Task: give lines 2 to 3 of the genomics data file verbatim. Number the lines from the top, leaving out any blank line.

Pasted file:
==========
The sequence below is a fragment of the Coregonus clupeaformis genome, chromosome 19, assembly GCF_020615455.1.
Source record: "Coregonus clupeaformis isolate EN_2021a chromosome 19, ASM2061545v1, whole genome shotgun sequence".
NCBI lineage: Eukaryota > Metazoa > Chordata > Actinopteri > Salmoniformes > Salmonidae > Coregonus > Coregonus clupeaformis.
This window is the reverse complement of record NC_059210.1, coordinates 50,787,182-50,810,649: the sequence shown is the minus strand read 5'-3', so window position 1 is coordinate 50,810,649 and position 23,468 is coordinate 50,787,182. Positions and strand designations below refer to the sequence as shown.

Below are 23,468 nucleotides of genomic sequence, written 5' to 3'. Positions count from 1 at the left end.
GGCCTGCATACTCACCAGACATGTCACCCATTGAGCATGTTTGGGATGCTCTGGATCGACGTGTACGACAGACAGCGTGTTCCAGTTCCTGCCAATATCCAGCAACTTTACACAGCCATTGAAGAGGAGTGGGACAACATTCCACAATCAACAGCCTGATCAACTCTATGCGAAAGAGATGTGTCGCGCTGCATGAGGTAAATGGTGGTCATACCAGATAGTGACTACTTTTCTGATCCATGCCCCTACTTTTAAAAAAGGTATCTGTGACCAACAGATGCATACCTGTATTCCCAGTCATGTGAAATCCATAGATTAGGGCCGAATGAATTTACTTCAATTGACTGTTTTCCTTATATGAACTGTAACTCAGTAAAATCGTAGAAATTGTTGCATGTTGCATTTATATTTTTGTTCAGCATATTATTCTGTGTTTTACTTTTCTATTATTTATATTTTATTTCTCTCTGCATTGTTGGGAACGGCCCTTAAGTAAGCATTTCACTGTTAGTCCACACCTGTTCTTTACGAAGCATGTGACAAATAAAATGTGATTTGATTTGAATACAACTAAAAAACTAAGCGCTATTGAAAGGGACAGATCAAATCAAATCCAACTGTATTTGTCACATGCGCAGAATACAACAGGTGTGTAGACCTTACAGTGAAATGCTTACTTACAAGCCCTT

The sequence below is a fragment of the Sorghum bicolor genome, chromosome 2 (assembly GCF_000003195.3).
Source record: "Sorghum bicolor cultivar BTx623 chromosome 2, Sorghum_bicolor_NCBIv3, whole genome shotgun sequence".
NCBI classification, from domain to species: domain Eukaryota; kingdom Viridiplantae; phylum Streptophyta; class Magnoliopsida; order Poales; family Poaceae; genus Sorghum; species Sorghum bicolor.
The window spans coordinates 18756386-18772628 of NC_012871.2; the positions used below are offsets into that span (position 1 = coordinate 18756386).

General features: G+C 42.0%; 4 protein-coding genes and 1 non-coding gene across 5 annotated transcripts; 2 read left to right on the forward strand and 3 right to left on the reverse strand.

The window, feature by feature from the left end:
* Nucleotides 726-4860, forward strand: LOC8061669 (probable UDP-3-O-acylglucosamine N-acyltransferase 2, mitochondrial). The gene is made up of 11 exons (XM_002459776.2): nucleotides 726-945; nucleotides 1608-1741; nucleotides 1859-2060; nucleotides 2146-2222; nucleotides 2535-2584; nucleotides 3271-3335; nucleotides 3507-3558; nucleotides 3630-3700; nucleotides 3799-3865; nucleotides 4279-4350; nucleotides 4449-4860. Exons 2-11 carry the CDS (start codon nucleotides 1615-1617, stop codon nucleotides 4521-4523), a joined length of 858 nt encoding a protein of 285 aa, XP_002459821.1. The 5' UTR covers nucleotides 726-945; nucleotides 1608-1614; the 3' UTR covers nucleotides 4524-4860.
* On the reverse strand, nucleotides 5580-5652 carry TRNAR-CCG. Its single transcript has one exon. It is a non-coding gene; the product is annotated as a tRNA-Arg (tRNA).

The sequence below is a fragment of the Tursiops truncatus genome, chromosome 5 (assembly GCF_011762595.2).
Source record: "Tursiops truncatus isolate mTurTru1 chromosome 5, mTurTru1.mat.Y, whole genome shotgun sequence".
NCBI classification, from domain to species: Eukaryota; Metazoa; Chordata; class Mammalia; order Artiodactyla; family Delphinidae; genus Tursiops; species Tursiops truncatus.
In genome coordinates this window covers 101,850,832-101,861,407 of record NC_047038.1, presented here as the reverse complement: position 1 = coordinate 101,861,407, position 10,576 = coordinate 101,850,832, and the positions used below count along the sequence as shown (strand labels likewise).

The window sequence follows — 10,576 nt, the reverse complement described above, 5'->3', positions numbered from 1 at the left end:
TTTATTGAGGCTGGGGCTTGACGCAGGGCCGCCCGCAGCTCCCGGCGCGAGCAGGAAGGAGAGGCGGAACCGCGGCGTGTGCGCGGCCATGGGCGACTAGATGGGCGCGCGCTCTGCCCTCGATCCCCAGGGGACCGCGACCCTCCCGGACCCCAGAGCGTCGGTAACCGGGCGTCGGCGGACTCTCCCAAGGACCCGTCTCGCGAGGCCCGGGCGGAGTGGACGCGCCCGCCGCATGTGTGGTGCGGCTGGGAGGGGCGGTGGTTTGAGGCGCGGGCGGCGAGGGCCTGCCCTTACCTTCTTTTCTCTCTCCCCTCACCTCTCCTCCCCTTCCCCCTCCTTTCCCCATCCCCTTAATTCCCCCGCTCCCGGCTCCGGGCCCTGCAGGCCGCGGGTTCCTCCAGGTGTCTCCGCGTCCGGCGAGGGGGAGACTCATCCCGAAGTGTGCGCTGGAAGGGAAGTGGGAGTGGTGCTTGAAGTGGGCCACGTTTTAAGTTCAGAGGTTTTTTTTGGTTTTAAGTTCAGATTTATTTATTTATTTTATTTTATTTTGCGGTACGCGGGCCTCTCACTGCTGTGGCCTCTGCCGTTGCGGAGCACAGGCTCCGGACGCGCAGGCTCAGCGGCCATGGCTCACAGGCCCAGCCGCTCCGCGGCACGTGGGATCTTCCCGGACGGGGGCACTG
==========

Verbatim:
Source record: "Coregonus clupeaformis isolate EN_2021a chromosome 19, ASM2061545v1, whole genome shotgun sequence".
NCBI lineage: Eukaryota > Metazoa > Chordata > Actinopteri > Salmoniformes > Salmonidae > Coregonus > Coregonus clupeaformis.